Michael Dixon II started running through the Jesse Owens Circuit at the age of 5, and continued into college, before the injury ended his career. While the track has always been his passion, it has not defined him. Now Marketing Operations Director for an in-house creative agency at Anthem, Inc., he entered the profession as it was really picking up steam in the early noughties and has worked on many interesting campaigns, including LeBron James’ comic series for Powerade.
Michael reminisces about his time at ISKL, including being convinced to dance on stage by Karen Palko, with Lynette MacDonald, ISKL Director of Development and Alumni Engagement.
LM: How easy was it to settle in at ISKL, having already studied at another IASAS school, JIS?
MD: ISKL was my third international school following Cairo American College (CAC) and JIS. Settling in didn’t take long, mostly due to the ISKL community. I can remember attending several welcome events and everyone being very inclusive.
LM: Of course, settling in is what most new students hope to achieve, but you had your eyes set on a bigger prize, the Scott Smith Award. How important was competitive sport to you as a teenager?
MD: I remember reading about the award in the ISKL informational packet we received after hearing news we were moving again. It was definitely something I wanted to achieve, because sports were a big part of growing up. When moving to new places, I found sports to be the way to connect with people. Without sports, I would not have had so many opportunities to travel to other countries to compete against other students from around the world.
LM: The Scott Smith Award recognises leadership and sportsmanship, as well as athletic ability. Were those qualities you feel you already possessed, or did your coach help to develop and nurture them in you?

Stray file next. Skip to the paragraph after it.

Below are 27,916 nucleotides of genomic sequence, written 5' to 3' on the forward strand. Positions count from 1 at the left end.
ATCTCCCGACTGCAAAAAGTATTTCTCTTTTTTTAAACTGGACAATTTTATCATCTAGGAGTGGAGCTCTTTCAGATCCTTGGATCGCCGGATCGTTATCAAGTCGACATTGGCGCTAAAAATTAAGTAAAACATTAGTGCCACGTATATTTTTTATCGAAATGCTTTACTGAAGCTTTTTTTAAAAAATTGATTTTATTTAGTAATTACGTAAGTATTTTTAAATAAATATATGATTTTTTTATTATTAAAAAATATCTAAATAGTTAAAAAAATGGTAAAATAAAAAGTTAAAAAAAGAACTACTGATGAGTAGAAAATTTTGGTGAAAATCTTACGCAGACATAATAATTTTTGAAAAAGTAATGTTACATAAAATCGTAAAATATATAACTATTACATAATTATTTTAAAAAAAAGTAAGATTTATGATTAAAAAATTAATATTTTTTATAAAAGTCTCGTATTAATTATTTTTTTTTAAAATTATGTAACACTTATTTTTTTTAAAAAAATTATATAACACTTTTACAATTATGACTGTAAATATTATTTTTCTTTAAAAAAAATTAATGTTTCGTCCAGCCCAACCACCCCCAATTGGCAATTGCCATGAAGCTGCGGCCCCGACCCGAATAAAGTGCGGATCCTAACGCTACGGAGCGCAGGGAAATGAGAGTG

MD: I definitely lacked leadership and being successful in an individual sport like Track & Field didn’t help. During my sophomore and junior years, I left the leadership role to the seniors. Coaches Fred Miller and Peter Forsgren pushed me to be more of a leader, but like most adults looking back on their adolescent years, I was young and determined to do things my way. It wasn’t until senior year, Coach Forsgren challenged me to really lead by example; taking the team captain role and setting the tone for a year in which we knew there was little chance to three-peat.
LM: Do you recall how you felt when you received the award?
MD: It was a mixed sense of accomplishment and relief. From the beginning of the ceremony, I can remember sitting next to another fierce competitor, Mark McElroy (’97), whom I shared the award with, not knowing what was going to happen. It wasn’t until our then headmaster, Dr Richard Krajczar, opened the ceremony mentioning there were two winners, Mark and I immediately looked at one another as to say congratulations! It was a goal I had set, worked hard at and accomplished. It was a great feeling.
Pictured top L-R: Track Practice with Coach Forsgren (1997), 1997 Scott Smith Award Winners
LM: When did your love of track and field begin? Describe the balancing act of being an individual competitor, but competing as part of a team.
I grew up in Beaverton, Oregon and attended a school directly across from NIKE headquarters where my mother was working as a fashion artist. In most states the earliest organized sports are typically soccer, basketball or baseball. In Oregon, it’s running. I started competing locally through the Jesse Owens Classic circuit at age 5 and it’s been a passion ever since. I loved track as an individual sports because I felt I was in control of my results. It wasn’t until ISKL I realized what it meant to compete as a team. Competing at ISKL meant more than taking the sum of our individual successes, but pushing each other to be better.